As I walked through the glass doors into the airy lobby, the very first thought that came into my mind was how stunning the remodeled space looked, and how welcoming it felt. A sleek architectural design, replete with modern slate-gray floors and brushed chrome accents, blended artfully with light natural wood. Making my way inside the auditorium itself, I saw that geometric sound panels lined the ceiling. While I’m confident these items were chosen for the wonderful acoustics they provided, a nice “side benefit” to the panels is that they lended a slightly “funky” feel to the orchestral space. (Note: “Funky” is used here in a positive context.)
(I wanted to take more pictures of the other areas of Orchestra Hall, but my phone/camera decided to seize up just as I left the auditorium to snap more images. So, if you want to see the other areas of the newly renovated space, you will need to visit the photo gallery on this MPR blog site.) [P.S. My phone is fine now. Just required a hard restart.]
I took a chair in a first-tier balcony section at stage left, about fifty feet (or so) away from the orchestra. As the audience started to fill seats on the main floor, I noticed that most of the students looked to be anywhere from 4th through 8th grade. A few moments later the musicians began to trickle onto the stage, and I saw not one, but two female bassists! (Of 6 total.) And one of these women occupied First Chair! I loved it. (Though I will admit that as I watched the bassists play, I felt an ache in my heart – literally. Clearly I miss the joy of making music with an orchestra.)
Five minutes later, the conductor walked on stage – and at this point I noticed that the main audience section was barely halfway full. I felt disappointed. These concerts are a tremendous opportunity to expose kids to an amazing, world-class cultural experience – and local schools aren’t taking advantage of it. (For a variety of reasons, I’m sure; but still. It made me sad.) The conductor explained that the piece the orchestra was going to play is called “The Rite of Spring” (“Le Sacre du Printemps” in French) by a man named Stravinsky – and that originally, the piece was a collaboration between the music composer Stravinsky and a dancer/choreographer named Nijinsky. (I didn’t know this!) To better explain the backstory to the creation of “The Rite of Spring”, the conductor introduced Lauren Stringer, an author and storyteller, who wrote a children’s book titled, “When Stravinsky Met Nijinsky: Two Artists, Their Ballet, and One Extraordinary Riot.” Ms. Stringer read her book aloud to the audience while select illustrations from the text projected on a huge screen above the stage. Additionally, a piano accompanied the reading and added small passages of happy, heavy, confused, or suspenseful music as appropriate (based on the content of the text). It was a true multi-media experience, and the kids seemed really engaged by it. (So was I!)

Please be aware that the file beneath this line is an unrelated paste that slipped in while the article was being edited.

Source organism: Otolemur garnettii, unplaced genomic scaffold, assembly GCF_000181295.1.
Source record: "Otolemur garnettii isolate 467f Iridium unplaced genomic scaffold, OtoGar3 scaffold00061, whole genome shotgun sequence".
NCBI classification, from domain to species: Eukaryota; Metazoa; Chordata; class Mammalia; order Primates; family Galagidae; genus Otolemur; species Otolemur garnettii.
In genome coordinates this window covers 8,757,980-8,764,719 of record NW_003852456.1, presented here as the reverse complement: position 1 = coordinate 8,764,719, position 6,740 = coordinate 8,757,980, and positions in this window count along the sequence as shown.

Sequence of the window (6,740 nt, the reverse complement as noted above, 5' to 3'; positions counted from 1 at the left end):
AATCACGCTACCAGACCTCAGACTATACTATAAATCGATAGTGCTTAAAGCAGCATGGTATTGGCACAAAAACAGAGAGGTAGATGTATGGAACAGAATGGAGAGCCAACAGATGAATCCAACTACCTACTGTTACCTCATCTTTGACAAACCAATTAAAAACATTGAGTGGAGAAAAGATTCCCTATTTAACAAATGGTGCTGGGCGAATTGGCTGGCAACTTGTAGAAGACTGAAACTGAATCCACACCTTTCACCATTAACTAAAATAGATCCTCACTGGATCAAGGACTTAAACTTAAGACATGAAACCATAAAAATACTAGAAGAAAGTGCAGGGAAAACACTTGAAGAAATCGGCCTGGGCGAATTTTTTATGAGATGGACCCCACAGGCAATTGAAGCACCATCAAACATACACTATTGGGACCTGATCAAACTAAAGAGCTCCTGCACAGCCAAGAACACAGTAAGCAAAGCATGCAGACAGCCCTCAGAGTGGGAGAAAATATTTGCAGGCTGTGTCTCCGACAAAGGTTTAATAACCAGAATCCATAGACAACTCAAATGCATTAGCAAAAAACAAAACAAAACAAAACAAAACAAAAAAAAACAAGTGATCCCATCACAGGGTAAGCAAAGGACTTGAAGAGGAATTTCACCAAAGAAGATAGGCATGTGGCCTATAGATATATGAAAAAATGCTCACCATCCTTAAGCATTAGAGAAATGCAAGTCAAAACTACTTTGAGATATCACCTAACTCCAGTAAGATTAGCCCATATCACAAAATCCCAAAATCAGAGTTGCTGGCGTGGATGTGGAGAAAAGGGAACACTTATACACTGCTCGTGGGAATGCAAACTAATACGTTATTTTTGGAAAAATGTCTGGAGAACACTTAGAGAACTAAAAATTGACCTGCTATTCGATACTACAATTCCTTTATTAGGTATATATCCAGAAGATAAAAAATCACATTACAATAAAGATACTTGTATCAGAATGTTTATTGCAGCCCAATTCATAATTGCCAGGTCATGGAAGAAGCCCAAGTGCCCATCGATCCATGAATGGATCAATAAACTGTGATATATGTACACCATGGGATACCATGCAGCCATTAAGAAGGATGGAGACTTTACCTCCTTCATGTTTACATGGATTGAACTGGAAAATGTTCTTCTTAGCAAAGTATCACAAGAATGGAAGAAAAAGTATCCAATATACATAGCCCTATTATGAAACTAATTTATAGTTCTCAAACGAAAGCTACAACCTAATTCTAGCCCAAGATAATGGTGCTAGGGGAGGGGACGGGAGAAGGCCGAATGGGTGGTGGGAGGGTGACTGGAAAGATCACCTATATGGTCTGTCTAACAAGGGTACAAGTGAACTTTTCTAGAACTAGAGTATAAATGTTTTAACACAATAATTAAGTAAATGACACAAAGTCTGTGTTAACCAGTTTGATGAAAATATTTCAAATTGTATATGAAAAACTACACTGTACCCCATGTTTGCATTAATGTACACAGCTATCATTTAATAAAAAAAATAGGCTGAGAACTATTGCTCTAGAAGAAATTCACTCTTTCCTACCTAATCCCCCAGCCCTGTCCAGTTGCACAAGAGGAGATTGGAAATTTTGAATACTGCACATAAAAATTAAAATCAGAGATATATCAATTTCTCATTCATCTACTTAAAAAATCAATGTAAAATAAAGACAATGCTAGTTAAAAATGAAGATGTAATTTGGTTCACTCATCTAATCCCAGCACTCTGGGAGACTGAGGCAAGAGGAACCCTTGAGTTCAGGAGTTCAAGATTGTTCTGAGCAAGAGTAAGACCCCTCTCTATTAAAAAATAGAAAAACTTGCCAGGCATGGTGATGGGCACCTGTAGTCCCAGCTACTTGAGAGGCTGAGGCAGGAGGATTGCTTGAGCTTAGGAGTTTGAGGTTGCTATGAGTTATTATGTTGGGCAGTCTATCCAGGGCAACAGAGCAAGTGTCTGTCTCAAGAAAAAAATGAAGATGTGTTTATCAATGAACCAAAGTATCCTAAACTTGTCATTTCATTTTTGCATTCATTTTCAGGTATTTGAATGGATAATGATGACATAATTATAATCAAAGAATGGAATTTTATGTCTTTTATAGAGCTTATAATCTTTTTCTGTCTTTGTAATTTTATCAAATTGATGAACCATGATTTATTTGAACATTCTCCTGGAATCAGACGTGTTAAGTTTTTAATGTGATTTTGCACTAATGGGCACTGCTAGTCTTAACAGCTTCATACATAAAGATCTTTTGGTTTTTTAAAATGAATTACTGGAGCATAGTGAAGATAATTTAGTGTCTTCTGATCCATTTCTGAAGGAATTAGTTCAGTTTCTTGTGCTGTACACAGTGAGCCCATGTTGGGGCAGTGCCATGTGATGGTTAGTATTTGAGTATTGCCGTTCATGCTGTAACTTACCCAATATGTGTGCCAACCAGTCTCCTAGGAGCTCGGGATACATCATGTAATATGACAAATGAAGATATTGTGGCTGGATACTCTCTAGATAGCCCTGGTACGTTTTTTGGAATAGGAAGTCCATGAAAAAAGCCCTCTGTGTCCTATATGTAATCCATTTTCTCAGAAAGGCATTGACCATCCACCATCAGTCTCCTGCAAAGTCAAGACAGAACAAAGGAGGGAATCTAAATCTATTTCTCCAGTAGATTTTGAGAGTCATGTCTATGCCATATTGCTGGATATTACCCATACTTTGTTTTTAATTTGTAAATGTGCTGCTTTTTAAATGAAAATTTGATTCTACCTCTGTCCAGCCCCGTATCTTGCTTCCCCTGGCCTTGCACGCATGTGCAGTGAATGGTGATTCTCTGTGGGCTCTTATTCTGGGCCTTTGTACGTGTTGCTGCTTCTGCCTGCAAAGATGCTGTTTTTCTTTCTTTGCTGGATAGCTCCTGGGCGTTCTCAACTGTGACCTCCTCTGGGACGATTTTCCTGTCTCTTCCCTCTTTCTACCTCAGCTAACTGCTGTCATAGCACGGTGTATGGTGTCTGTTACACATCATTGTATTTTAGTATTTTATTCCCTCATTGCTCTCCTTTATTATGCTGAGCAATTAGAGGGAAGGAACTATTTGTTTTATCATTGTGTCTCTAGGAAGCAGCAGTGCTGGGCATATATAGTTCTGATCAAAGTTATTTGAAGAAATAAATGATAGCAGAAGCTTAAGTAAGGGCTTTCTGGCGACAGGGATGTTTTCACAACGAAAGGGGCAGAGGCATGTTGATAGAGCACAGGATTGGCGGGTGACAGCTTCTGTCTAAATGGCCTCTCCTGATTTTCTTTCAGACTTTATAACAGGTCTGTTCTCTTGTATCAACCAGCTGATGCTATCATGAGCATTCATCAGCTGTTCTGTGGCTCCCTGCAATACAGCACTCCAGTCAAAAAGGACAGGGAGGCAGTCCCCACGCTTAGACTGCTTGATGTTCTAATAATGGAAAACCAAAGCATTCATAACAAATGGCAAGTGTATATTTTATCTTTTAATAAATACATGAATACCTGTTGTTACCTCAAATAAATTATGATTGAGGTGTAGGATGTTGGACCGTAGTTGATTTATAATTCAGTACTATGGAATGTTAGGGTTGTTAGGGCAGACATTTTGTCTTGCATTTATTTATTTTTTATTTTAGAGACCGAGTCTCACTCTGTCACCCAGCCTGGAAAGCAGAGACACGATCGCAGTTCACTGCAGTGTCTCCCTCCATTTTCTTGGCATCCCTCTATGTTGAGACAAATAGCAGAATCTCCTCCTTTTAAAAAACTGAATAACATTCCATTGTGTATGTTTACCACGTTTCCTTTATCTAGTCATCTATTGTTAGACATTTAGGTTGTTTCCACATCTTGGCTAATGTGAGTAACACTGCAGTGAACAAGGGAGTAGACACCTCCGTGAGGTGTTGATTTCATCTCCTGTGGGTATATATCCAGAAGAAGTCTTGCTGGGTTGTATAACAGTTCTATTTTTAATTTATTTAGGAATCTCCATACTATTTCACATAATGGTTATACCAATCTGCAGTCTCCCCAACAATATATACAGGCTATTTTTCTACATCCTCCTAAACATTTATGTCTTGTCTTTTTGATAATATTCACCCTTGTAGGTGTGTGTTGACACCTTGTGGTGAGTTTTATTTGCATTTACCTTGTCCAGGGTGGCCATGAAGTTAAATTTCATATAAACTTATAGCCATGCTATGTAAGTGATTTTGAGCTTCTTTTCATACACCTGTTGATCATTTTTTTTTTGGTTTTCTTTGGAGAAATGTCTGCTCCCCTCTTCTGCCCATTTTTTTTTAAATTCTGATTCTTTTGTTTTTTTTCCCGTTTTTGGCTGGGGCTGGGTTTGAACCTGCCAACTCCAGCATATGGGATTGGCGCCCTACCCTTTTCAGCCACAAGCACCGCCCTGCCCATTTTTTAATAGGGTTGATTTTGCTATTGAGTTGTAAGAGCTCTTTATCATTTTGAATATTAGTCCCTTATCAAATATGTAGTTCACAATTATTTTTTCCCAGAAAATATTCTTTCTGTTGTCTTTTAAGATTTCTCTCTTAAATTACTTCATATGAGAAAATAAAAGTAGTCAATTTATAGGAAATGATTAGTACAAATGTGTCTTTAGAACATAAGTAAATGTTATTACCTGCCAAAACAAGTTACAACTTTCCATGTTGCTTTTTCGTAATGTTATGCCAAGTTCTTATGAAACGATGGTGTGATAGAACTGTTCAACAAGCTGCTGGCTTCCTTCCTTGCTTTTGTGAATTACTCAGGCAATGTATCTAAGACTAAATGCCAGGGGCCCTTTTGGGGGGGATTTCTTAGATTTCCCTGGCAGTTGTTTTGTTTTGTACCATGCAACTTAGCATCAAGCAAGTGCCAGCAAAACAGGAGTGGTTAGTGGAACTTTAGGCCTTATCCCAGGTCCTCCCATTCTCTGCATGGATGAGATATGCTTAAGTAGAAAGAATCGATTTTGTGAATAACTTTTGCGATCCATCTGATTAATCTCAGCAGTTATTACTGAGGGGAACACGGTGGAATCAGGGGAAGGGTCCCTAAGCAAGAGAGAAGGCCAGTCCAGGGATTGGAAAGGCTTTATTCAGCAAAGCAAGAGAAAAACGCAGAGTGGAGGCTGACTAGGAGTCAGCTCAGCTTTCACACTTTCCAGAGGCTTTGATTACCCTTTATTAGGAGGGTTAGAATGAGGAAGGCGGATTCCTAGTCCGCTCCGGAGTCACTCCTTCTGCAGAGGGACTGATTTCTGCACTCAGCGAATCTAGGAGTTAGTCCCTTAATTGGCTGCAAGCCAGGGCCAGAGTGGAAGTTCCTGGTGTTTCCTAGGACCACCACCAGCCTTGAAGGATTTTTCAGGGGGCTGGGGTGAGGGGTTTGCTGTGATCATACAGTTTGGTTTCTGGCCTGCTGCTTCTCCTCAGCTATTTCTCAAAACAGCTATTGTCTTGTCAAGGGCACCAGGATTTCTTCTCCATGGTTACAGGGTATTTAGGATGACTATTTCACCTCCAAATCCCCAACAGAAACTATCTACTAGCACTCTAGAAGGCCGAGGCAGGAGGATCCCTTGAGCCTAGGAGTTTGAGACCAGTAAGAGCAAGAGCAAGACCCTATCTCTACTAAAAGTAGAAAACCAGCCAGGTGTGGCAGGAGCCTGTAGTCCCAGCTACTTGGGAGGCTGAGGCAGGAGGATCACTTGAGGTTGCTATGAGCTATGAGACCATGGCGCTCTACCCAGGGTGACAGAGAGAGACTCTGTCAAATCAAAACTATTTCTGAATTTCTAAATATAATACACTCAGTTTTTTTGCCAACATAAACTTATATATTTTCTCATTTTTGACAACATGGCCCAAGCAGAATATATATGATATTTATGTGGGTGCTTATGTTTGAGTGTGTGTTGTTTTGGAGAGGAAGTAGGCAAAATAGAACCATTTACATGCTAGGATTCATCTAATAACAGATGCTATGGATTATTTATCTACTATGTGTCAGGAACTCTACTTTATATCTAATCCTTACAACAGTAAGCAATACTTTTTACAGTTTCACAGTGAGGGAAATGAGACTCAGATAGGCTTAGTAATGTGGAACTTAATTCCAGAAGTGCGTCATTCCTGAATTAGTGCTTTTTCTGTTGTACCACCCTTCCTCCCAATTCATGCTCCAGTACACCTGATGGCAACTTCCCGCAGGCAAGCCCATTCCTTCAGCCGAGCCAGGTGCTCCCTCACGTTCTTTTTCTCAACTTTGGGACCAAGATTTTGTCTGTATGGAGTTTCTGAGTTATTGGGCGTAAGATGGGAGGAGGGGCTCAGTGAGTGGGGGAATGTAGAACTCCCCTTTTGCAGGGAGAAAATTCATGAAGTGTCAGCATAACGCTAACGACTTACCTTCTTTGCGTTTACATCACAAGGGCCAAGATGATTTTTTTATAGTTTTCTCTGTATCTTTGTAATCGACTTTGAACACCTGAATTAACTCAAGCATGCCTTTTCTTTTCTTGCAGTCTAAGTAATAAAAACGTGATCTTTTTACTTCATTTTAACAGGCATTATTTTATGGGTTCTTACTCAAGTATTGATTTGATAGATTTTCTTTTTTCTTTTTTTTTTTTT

During the ten-minute reading of the book, the kids and I all learned that this work (both the music and the dance went with it) was quite radical for the time when it debuted – so much so that the first performance of this piece was “boo’d” by a sizeable section of the audience. In fact, these individuals felt so upset by this work that they threw hats/gloves/coats/boots at the orchestra, and rioted in the streets after the performance. Holy buckets!
But – an equally strong portion of the audience loved the new direction this piece headed; so much so that they rioted against the symphony patrons who were rioting against the orchestra! Oy…
After the present-day kids got all amped up on the notion of past patrons throwing shoes onto an orchestra stage and engaging in vandalism and violence after a performance, the conductor resumed control of the microphone and explained that “The Rite of Spring” is sometimes called “Scenes From Pagan Russia”, because it celebrates the gods in nature that control the changing seasons. (At least, according to Russian paganism.) The conductor further explained that “The Rite” is one body of music that is separated into two parts, and each section is 15 minutes long. The first section of the work represents the awakening of spring. In this portion, a group of people dance slowly and quietly to represent the thaw of winter. Then an old wise woman takes the stage and “predicts” the arrival of spring. Upon her prediction, a group of young girls dance to represent the unfolding of spring – and when they are done, an old wise man takes the stage and bends down to kiss the earth in gratitude. Then everyone dances in a big group celebration.